Splitting Hairs

I love reading Phil Haack’s weblog, because he writes about common problems and is also generally a nice guy. :)
He usually provokes me into thinking, causing me to respond to his posts quite a bit. In one of his latest posts, Splitting Pascal/Camel Cased Strings, he shows an example for a technique to split pascal cased strings.

Here’s my take on this:

using System;
using System.Text;
using System.Globalization;
using System.Collections;

namespace Example
    class Program
        public static class UnicodeUtils
            private static Hashtable unicodeCategories;

            /// <summary>
            /// Gets an array of all characters in current default encoding that are of a specific unicode category.
            /// </summary>
            /// <param name="category">The category to filter according to.</param>
            /// <returns>An array of characters that represents the category.</returns>
            public static char[] GetCategoryChars(UnicodeCategory category)
                if (unicodeCategories == null)
                        unicodeCategories = new Hashtable(Enum.GetValues(typeof(UnicodeCategory)).Length);

                        foreach (UnicodeCategory uc in Enum.GetValues(typeof(UnicodeCategory)))
                            ArrayList list = new ArrayList();

                            for (char c = (char)0; (int)c < (Encoding.Default.IsSingleByte ? byte.MaxValue : ushort.MaxValue); c = ((char)((int)c + 1)))
                                if (char.GetUnicodeCategory(c) == uc)

                            unicodeCategories.Add(uc, ((char[])(list.ToArray(typeof(char)))));
                        unicodeCategories = null;

                return ((char[])(unicodeCategories[category]));

        /// <summary>
        /// Gets a sentence from a pascal/camel cased name.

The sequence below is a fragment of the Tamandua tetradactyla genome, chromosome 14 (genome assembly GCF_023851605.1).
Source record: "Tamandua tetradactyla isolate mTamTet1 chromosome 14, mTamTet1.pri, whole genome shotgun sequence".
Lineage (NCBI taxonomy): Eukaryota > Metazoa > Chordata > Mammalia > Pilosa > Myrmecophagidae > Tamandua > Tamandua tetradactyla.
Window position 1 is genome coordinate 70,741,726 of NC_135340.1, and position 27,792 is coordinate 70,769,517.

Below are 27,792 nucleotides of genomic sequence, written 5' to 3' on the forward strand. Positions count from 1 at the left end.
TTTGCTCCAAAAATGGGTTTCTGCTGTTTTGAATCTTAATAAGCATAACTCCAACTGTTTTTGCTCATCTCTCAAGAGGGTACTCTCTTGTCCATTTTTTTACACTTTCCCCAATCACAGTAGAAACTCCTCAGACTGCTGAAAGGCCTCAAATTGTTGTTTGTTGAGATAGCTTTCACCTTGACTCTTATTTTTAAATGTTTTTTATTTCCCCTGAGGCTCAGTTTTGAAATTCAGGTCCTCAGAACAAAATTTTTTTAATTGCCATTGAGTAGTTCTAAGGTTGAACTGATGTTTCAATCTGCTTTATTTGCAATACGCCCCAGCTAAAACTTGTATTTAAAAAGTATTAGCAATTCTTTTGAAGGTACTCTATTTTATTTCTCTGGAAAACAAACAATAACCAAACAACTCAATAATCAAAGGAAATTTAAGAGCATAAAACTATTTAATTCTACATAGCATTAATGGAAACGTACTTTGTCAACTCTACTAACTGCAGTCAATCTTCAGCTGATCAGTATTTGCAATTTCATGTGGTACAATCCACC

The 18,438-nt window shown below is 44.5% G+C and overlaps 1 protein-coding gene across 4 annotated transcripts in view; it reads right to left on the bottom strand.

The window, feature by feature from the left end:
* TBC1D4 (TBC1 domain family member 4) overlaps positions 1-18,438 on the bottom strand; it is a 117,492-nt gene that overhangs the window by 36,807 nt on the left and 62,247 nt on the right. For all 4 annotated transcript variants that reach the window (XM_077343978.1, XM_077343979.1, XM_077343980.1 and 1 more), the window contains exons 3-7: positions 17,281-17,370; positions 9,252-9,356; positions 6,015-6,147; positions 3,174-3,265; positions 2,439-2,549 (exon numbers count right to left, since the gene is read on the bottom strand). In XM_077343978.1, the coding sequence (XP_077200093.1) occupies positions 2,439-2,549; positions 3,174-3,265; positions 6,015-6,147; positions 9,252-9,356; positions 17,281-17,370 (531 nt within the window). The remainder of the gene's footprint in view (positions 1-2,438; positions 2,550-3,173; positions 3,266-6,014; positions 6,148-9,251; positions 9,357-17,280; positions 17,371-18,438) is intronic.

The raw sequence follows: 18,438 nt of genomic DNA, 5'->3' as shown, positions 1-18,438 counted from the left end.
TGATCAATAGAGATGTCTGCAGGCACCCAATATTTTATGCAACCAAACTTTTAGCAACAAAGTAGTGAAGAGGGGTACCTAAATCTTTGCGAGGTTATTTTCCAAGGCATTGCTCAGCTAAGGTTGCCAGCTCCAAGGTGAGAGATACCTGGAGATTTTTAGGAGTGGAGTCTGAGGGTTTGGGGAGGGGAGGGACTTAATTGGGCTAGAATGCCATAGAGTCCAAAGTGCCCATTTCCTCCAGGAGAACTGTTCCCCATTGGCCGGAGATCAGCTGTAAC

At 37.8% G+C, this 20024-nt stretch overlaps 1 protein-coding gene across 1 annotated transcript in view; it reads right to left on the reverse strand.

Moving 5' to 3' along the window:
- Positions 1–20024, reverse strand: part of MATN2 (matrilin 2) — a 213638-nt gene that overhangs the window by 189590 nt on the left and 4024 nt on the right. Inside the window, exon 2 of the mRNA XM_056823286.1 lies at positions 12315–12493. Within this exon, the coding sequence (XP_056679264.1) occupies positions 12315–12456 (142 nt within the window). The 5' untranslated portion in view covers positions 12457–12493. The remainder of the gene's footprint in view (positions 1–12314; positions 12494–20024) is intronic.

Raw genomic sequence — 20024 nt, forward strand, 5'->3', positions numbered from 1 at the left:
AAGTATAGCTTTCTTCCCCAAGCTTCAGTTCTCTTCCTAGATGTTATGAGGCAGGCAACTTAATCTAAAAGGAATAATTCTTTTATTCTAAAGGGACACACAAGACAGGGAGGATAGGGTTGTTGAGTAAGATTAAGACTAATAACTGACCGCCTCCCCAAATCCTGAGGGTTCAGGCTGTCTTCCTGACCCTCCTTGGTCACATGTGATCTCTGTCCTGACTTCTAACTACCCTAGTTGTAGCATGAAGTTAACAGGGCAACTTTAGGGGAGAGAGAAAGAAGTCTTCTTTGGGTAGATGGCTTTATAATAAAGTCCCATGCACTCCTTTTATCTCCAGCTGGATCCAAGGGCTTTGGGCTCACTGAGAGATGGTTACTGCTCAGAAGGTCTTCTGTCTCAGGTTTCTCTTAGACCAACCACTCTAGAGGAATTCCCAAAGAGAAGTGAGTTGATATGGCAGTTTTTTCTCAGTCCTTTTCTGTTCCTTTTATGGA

/// </summary>
        /// <param name="name">The name to convert.</param>
        /// <returns>The sentence that was once the name.</returns>
        private static string GetSentence(string name)
            int index = 1, charsFound = 0;
            StringBuilder builder = new StringBuilder(name);

            while ((index = name.IndexOfAny(UnicodeUtils.GetCategoryChars(UnicodeCategory.UppercaseLetter), index)) != -1)
                builder.Insert(index++ + charsFound++, ' ');

            return builder.ToString();


4 thoughts on “Splitting Hairs

  1. Hey Omer,

    Just so I understand, is there a problem with the Char.IsUpper method? Accoding to the docs, it returns whether or not a unicode character is uppercase. Does it not handle that correctly?

    I’m trying to understand how your solution is differs from mine.


  2. Nah, it’s the same. The only reason I created something else is because of two things:
    1. I use StringBuilder.
    2. It doesn’t split into words and then recombine.

    I originally forgot that string.Split removes the splitted character and thought using that would cause way less code. :P

    Anyway, no oneupmanship here. Just got a bit bored. :)

  3. Yeah, the reason I have the array is I actually wrote that method first, because I needed it. Then for the purpose of that article, I wrote the Join version, which was pure laziness. ;)

    Jon Galloway demonstrates the regex version in my comments, which is probably faster.

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